Apple, Samsung settlement talks fail: Next stop, trial

Samsung and Apple have failed in their talks to resolve their differences over patents. The next stop -- unless the judge orders another round of talks -- is the court room.
Written by Zack Whittaker, Contributor

Despite Apple and Samsung's chief executives being forced by a court order into a room for two days, there were still hopes the two companies could patch things up and sort out their legal differences ahead of a trial date.

As expected, however, the two chief executives couldn't push past their differences, according to a Samsung official speaking to the Korea Times.

Ding, ding, next stop: the case goes to trial.

It should probably come as no surprise that the two failed to work things out. Less than a fortnight ago, a U.S. appeals court overturned a lower court's decision giving Apple the green light to seek a ban on Samsung's Galaxy Tab 10.1 tablet in the United States.

Had Apple held off, it would have sent the strongest signal yet that the settlement could work. But Apple being Apple, it went ahead and sought the ban.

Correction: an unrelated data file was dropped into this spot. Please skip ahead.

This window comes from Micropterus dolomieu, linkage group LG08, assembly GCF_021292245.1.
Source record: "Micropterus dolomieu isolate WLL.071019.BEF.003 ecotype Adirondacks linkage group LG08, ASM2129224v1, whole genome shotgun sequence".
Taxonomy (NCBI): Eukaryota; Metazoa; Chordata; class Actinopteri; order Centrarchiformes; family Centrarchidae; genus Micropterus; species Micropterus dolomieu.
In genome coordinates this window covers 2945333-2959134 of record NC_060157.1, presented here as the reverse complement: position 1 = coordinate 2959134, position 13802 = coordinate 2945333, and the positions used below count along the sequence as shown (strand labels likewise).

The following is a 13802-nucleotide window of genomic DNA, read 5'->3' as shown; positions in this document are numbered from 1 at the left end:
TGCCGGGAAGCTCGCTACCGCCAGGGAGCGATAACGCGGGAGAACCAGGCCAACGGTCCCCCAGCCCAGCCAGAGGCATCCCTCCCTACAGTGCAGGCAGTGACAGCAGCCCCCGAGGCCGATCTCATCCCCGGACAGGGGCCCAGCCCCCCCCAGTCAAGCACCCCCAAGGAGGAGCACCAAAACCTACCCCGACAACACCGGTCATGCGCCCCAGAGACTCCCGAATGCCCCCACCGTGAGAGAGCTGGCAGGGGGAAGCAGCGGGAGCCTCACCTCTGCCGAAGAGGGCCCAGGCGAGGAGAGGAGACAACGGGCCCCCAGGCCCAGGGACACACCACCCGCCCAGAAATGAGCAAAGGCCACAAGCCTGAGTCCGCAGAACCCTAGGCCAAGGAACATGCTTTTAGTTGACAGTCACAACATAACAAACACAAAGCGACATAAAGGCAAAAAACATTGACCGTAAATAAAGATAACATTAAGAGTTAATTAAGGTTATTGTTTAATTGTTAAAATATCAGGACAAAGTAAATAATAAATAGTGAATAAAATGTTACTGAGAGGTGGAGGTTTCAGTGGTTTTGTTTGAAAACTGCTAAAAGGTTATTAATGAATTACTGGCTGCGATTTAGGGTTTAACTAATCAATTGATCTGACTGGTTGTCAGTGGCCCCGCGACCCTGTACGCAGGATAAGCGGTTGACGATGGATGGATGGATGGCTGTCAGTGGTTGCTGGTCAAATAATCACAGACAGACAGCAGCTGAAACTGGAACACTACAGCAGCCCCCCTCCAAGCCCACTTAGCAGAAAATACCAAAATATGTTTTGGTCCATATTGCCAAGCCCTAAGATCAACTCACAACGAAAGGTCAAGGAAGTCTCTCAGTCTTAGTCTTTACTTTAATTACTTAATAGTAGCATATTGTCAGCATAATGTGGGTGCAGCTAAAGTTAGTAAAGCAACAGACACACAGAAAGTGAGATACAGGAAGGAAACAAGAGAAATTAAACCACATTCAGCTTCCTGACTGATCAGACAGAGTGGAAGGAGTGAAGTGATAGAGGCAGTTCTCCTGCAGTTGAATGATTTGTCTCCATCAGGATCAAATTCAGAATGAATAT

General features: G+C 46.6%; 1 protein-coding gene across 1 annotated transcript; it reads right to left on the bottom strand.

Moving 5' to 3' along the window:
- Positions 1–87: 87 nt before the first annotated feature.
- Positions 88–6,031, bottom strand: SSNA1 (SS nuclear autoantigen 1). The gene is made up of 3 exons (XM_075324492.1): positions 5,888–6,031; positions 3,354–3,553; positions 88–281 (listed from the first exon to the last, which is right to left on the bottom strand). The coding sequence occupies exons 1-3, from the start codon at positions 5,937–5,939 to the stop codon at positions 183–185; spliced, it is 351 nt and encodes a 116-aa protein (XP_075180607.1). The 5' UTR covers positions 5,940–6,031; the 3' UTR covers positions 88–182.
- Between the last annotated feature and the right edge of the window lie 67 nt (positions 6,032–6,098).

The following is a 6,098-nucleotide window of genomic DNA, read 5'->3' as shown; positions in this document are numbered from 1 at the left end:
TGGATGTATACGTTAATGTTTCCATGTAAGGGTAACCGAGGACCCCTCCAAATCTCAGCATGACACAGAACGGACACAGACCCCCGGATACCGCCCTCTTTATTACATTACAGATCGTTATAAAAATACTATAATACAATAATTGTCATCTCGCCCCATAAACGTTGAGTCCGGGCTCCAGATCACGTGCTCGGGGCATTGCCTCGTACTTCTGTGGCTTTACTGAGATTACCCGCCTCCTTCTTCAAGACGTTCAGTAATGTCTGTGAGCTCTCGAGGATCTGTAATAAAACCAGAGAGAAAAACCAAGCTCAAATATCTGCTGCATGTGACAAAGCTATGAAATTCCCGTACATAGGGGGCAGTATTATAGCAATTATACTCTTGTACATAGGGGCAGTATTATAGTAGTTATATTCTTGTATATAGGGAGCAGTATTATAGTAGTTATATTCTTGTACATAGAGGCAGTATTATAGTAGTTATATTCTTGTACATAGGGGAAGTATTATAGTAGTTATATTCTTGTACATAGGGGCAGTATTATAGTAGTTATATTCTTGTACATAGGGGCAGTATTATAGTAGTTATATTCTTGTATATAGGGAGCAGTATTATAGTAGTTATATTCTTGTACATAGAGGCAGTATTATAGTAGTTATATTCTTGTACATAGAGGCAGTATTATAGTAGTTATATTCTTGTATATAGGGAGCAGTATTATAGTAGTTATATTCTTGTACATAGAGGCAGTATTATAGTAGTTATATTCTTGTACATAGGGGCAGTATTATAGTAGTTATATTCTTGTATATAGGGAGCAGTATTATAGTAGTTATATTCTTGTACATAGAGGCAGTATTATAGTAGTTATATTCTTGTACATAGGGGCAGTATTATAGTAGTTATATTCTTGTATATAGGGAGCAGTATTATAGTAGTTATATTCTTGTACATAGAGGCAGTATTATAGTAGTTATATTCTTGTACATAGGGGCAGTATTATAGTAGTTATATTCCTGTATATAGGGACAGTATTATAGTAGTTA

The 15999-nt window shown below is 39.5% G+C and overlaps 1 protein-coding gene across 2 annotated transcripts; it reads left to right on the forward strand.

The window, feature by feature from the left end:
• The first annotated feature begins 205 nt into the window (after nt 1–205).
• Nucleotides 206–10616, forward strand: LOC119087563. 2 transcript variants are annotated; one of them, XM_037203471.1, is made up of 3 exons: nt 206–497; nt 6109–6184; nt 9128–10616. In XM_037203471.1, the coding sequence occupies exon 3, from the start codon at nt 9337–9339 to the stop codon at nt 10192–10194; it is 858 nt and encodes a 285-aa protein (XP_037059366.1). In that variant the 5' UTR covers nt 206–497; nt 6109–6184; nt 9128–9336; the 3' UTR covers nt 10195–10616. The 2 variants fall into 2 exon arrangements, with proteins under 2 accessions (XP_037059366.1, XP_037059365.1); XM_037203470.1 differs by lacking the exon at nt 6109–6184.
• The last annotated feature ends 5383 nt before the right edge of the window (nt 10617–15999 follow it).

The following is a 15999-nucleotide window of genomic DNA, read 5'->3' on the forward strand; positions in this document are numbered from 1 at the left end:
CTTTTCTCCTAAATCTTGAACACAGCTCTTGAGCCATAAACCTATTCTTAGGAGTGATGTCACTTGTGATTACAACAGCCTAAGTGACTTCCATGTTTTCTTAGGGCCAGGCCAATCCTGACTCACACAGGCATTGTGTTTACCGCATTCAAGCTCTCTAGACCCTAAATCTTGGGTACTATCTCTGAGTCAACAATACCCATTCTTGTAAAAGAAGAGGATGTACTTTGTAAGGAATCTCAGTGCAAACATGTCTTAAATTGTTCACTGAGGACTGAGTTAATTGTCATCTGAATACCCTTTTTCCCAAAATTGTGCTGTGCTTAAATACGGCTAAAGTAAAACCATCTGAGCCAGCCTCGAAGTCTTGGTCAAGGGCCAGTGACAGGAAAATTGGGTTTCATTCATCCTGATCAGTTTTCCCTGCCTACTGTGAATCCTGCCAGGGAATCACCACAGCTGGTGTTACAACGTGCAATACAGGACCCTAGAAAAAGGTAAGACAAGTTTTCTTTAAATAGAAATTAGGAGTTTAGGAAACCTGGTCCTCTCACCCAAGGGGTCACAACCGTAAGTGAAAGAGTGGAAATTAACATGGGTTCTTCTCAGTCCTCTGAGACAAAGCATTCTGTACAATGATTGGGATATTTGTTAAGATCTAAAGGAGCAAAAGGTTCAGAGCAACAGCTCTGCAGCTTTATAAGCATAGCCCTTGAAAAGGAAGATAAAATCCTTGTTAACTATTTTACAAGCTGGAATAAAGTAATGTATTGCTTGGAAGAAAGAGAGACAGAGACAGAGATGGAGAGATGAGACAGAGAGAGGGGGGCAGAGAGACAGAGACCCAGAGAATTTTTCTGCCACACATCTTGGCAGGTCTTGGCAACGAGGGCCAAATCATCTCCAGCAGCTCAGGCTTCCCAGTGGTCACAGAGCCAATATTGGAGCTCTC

Assuming U.S. District Judge Lucy Koh, who ordered the settlement talks in the first place, doesn't decide on recalling the two companies back to the discussion table for a second time, it can be reasonably assumed a lengthy and costly trial is the final option.

Samsung chief executive Choi Gee-sung, along with mobile division chief Shin Jong-kyun, met with Apple boss Tim Cook and his legal team in California for nine hours on Monday and seven hours on Tuesday.

Samsung reportedly demanded Apple pay royalties for using its wireless transmission patents, and Apple continued to claim Samsung had copied its design in its Galaxy line of products.

Having said that, Apple already had the upper hand. Samsung would have likely gone into the talks to negotiate its position, knowing that Apple can pay for a license to Samsung's patents --- which must be licensed under fair and reasonable terms --- while Apple can withhold access to its own patents.

The court-ordered settlement talks were conjoured up in the hope that the two companies could resolve their respective claims over the two-day session. Though the two were never likely going to find a resolution outside a court room, it was hoped an unlucky jury could be spared the apparent hell of sitting through potentially weeks or months of battling in one of the most complex and confusing patent cases the U.S. courts has seen in years.

The case will go to trial on June 27 July 30, according to AllThingsD.


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